Supportive Care in Cancer

, Volume 26, Issue 2, pp 615–624 | Cite as

Eight-week, multimodal exercise counteracts a progress of chemotherapy-induced peripheral neuropathy and improves balance and strength in metastasized colorectal cancer patients: a randomized controlled trial

  • Philipp ZimmerEmail author
  • Sina Trebing
  • Ursula Timmers-Trebing
  • Alexander Schenk
  • Rainer Paust
  • Wilhelm Bloch
  • Roland Rudolph
  • Fiona Streckmann
  • Freerk T. Baumann
Original Article



Physical activity is supposed to decrease mortality of colorectal cancer (CRC) and is suggested to reduce side-effects of the disease and its treatment. However, the knowledge about the influence of exercise interventions on patients suffering from CRC and metastasized CRC (mCRC) is still sparse. One frequently observed side effect in mCRC is chemotherapy-induced peripheral neuropathy (CIPN). This randomized controlled trial investigated the influence of a supervised exercise program on CIPN in mCRC.


Thirty patients (stage IV) undergoing outpatient palliative treatment including a median of 23.5 chemotherapy cycles of various regimens were randomly assigned to an intervention or control group (IG, n = 17; CG, n = 13). The IG participated in an eight-week supervised exercise program, including endurance, resistance and balance training (2×/week for 60 min) whereas the CG received written standard recommendations to obtain physical fitness. CIPN was assessed using the FACT/GOG-NTX questionnaire. Moreover, endurance capacity (6MWT), strength (h1RM) and balance (GGT-Reha) were evaluated before (t 0) and after (t 1) the intervention as well as after 4 weeks follow-up (t2).


Neuropathic symptoms remained stable in the IG over time, while CIPN significantly worsened in the CG from t 0 to t 1 and t 0 to t 2. In contrast to the CG, the IG significantly improved in strength and balance function. Changes in CIPN correlated with changes in balance.


This is the first investigation showing positive effects of a multimodal exercise program on CIPN, balance and strength on mCRC patients in a palliative setting, thereby consequently increasing patients` quality of life. The results support earlier findings stating a positive influence of balance exercise on CIPN.


Exercise CIPN Balance Advanced colorectal cancer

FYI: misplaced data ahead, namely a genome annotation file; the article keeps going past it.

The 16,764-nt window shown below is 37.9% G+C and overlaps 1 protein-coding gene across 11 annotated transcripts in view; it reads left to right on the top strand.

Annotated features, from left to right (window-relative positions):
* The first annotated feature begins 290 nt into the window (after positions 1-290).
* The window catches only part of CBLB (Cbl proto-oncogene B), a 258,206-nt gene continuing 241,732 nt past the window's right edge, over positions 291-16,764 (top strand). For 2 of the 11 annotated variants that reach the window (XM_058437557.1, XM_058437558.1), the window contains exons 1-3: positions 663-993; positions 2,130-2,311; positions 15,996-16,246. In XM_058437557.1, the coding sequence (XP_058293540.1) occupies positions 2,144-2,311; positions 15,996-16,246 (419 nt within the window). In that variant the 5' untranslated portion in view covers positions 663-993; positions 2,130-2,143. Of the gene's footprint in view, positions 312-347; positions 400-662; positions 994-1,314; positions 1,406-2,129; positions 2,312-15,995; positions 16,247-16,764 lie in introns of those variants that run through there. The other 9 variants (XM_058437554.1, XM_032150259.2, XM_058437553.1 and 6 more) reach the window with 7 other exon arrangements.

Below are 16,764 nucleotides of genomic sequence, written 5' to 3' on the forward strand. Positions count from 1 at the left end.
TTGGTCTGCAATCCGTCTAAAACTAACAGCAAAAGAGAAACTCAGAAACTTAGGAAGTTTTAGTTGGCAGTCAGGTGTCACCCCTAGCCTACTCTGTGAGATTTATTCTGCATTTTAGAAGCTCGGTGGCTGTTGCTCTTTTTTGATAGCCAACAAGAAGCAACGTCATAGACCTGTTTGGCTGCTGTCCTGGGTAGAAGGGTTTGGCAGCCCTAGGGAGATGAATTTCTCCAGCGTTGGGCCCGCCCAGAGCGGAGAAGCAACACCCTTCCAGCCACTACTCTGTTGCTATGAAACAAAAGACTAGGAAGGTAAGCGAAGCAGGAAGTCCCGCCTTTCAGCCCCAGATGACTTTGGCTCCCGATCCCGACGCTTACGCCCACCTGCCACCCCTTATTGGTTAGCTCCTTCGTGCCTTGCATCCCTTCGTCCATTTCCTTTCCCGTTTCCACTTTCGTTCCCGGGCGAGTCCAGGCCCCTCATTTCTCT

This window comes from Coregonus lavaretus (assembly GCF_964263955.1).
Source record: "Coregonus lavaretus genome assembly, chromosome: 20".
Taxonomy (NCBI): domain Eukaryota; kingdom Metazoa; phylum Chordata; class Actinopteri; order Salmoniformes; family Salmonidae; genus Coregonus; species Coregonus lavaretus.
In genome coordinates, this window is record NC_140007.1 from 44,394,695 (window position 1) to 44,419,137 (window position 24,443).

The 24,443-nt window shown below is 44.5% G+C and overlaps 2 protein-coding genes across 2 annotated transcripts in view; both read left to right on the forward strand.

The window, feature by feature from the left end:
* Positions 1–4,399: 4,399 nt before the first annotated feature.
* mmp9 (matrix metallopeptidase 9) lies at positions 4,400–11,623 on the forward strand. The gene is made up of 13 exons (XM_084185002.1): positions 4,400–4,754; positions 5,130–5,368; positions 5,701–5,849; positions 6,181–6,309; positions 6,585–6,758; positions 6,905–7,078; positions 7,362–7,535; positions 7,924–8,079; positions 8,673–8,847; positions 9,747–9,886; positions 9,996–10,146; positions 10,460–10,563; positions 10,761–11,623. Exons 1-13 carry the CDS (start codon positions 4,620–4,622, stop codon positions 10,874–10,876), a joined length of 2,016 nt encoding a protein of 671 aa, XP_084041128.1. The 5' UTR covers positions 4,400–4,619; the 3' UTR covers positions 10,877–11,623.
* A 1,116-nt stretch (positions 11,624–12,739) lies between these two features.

We would like to thank all patients who participated in this clinical trial and all physicians and hospitals who supported recruitment, especially C. Müller, dpt. for internal oncology and hematology, Essen-Mitte Clinics.

The intervention was supported by Novitas BKK and AOK Rheinland/Hamburg.

Compliance with ethical standards

Conflict of interest

None declared.


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Copyright information

© Springer-Verlag GmbH Germany 2017

Authors and Affiliations

  • Philipp Zimmer
    • 1
    • 2
    Email author
  • Sina Trebing
    • 1
  • Ursula Timmers-Trebing
    • 3
  • Alexander Schenk
    • 1
  • Rainer Paust
    • 4
  • Wilhelm Bloch
    • 1
  • Roland Rudolph
    • 5
  • Fiona Streckmann
    • 1
    • 6
    • 7
  • Freerk T. Baumann
    • 8
  1. 1.Department for Molecular and Cellular Sports MedicineGerman Sports University CologneCologneGermany
  2. 2.Department for Physical Activity, Preventive Research and CancerGerman Cancer Research CenterHeidelbergGermany
  3. 3.VGSU EssenAssociation for Health Related Fitness and Sports Therapy at University Duisburg-EssenEssenGermany
  4. 4.Contilia GroupInstitute for Psychosocial MedicineEssenGermany
  5. 5.Outpatient Tumor Centre EssenEssenGermany
  6. 6.Department of Sport, Exercise and HealthUniversity of BaselBaselSwitzerland
  7. 7.Department of Medical OncologyUniversity Hospital of BaselBaselSwitzerland
  8. 8.Department I of Internal Medicine, Center for Integrated Oncology Cologne BonnUniversity Hospital of CologneCologneGermany

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